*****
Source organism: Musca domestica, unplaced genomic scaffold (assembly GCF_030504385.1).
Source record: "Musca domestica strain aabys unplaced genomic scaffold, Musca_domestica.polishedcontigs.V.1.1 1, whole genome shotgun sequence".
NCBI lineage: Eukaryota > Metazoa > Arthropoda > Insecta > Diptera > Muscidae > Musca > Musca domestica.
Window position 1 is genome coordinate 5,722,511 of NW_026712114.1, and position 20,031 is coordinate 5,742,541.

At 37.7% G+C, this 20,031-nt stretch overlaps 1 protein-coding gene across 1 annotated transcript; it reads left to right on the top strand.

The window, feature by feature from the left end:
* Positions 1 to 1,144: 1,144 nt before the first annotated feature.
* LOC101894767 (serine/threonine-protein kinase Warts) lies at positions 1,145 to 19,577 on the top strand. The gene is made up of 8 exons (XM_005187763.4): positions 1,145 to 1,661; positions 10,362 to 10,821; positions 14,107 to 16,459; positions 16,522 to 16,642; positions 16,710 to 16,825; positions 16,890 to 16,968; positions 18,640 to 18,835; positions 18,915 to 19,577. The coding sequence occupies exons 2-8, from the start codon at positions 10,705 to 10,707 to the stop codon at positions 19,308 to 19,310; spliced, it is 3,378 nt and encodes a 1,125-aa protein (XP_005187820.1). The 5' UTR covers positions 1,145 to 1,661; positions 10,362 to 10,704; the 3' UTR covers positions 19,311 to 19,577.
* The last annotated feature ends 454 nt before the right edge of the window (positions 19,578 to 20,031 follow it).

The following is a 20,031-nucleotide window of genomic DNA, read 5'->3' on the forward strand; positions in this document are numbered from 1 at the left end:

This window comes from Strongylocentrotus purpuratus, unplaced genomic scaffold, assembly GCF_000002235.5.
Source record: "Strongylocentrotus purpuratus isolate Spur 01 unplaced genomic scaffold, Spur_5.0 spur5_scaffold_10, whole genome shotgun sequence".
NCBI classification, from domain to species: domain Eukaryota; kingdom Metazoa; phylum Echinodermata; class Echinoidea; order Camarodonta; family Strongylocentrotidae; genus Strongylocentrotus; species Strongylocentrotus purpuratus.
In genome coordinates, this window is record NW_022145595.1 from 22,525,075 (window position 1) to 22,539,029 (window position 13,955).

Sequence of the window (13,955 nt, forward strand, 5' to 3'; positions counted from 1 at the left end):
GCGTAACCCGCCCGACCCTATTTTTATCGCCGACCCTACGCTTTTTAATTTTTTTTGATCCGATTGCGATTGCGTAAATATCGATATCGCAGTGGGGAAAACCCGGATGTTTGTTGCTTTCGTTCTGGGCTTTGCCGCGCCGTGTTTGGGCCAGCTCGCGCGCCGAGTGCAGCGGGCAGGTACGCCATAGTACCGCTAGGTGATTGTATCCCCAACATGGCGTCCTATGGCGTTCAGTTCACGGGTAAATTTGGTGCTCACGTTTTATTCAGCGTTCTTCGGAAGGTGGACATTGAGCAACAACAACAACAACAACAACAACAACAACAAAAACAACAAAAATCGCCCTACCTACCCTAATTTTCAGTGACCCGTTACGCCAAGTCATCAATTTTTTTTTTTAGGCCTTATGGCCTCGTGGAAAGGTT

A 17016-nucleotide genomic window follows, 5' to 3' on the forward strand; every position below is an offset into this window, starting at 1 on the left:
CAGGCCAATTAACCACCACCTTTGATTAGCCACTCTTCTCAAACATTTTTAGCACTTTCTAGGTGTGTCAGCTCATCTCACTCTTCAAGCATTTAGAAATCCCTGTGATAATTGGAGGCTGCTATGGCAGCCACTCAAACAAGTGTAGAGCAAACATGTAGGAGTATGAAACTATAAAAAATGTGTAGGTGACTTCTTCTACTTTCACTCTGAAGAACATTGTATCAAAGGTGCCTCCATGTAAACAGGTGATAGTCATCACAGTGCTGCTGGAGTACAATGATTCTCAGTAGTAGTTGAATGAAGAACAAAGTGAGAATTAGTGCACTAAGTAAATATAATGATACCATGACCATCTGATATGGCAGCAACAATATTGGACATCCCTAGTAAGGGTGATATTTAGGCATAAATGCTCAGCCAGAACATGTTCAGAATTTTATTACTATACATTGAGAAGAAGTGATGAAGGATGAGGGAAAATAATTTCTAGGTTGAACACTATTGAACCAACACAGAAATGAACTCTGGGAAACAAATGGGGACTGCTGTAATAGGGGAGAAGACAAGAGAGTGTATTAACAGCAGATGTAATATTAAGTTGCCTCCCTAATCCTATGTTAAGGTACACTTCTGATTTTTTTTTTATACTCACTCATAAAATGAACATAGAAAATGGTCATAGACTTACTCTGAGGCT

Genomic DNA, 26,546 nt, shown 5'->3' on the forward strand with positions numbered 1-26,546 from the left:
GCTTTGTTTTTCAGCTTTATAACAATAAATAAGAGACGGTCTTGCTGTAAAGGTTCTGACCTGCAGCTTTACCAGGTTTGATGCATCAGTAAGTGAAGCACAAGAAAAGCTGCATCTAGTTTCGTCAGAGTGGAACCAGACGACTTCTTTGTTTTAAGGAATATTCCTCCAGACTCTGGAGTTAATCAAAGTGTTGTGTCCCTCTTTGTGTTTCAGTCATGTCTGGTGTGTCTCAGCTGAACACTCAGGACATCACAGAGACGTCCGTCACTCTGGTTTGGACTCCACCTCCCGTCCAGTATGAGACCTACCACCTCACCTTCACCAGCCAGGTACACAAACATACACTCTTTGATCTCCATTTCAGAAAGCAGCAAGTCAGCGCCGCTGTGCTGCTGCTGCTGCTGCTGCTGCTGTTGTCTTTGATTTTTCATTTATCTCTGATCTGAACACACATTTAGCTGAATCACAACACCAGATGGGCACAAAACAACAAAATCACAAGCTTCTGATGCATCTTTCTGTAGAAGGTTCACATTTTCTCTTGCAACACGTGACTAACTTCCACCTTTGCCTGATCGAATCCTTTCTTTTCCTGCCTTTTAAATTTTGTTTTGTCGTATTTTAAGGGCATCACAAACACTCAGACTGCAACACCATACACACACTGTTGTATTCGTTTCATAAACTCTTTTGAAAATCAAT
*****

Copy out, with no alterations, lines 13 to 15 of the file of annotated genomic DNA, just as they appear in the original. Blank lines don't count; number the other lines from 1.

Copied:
NCBI classification, from domain to species: domain Eukaryota; kingdom Metazoa; phylum Echinodermata; class Echinoidea; order Camarodonta; family Strongylocentrotidae; genus Strongylocentrotus; species Strongylocentrotus purpuratus.
In genome coordinates, this window is record NW_022145595.1 from 22,525,075 (window position 1) to 22,539,029 (window position 13,955).

Sequence of the window (13,955 nt, forward strand, 5' to 3'; positions counted from 1 at the left end):